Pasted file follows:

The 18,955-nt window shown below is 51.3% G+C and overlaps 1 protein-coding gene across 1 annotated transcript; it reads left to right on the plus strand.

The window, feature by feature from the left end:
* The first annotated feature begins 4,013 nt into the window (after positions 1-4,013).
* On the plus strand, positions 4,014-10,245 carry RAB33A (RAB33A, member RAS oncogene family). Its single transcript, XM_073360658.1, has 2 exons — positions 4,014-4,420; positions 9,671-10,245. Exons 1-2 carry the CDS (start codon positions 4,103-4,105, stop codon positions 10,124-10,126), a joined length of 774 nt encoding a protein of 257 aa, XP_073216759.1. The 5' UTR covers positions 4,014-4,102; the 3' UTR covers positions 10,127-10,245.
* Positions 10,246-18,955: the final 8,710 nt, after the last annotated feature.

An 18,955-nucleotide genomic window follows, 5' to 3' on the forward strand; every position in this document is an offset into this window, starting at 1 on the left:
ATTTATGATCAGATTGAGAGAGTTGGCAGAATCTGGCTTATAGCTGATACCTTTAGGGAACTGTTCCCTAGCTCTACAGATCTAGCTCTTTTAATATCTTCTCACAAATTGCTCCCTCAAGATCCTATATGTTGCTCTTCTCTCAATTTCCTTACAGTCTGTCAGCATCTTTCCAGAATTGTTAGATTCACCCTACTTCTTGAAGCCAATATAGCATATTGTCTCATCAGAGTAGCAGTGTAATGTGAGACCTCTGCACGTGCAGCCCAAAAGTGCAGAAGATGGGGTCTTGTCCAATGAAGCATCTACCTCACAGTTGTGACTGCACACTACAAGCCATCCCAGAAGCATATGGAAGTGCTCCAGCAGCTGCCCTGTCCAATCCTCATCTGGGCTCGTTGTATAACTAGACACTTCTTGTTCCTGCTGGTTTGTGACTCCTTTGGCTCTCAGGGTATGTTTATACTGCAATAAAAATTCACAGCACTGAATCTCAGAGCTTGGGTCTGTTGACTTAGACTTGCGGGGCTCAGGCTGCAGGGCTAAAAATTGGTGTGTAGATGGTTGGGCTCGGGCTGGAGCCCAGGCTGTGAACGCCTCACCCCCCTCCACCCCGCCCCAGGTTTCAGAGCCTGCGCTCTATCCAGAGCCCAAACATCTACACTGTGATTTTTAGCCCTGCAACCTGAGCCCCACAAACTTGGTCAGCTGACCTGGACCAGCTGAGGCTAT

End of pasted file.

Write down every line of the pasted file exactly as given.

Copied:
The 18,955-nt window shown below is 51.3% G+C and overlaps 1 protein-coding gene across 1 annotated transcript; it reads left to right on the plus strand.

The window, feature by feature from the left end:
* The first annotated feature begins 4,013 nt into the window (after positions 1-4,013).
* On the plus strand, positions 4,014-10,245 carry RAB33A (RAB33A, member RAS oncogene family). Its single transcript, XM_073360658.1, has 2 exons — positions 4,014-4,420; positions 9,671-10,245. Exons 1-2 carry the CDS (start codon positions 4,103-4,105, stop codon positions 10,124-10,126), a joined length of 774 nt encoding a protein of 257 aa, XP_073216759.1. The 5' UTR covers positions 4,014-4,102; the 3' UTR covers positions 10,127-10,245.
* Positions 10,246-18,955: the final 8,710 nt, after the last annotated feature.

An 18,955-nucleotide genomic window follows, 5' to 3' on the forward strand; every position in this document is an offset into this window, starting at 1 on the left:
ATTTATGATCAGATTGAGAGAGTTGGCAGAATCTGGCTTATAGCTGATACCTTTAGGGAACTGTTCCCTAGCTCTACAGATCTAGCTCTTTTAATATCTTCTCACAAATTGCTCCCTCAAGATCCTATATGTTGCTCTTCTCTCAATTTCCTTACAGTCTGTCAGCATCTTTCCAGAATTGTTAGATTCACCCTACTTCTTGAAGCCAATATAGCATATTGTCTCATCAGAGTAGCAGTGTAATGTGAGACCTCTGCACGTGCAGCCCAAAAGTGCAGAAGATGGGGTCTTGTCCAATGAAGCATCTACCTCACAGTTGTGACTGCACACTACAAGCCATCCCAGAAGCATATGGAAGTGCTCCAGCAGCTGCCCTGTCCAATCCTCATCTGGGCTCGTTGTATAACTAGACACTTCTTGTTCCTGCTGGTTTGTGACTCCTTTGGCTCTCAGGGTATGTTTATACTGCAATAAAAATTCACAGCACTGAATCTCAGAGCTTGGGTCTGTTGACTTAGACTTGCGGGGCTCAGGCTGCAGGGCTAAAAATTGGTGTGTAGATGGTTGGGCTCGGGCTGGAGCCCAGGCTGTGAACGCCTCACCCCCCTCCACCCCGCCCCAGGTTTCAGAGCCTGCGCTCTATCCAGAGCCCAAACATCTACACTGTGATTTTTAGCCCTGCAACCTGAGCCCCACAAACTTGGTCAGCTGACCTGGACCAGCTGAGGCTAT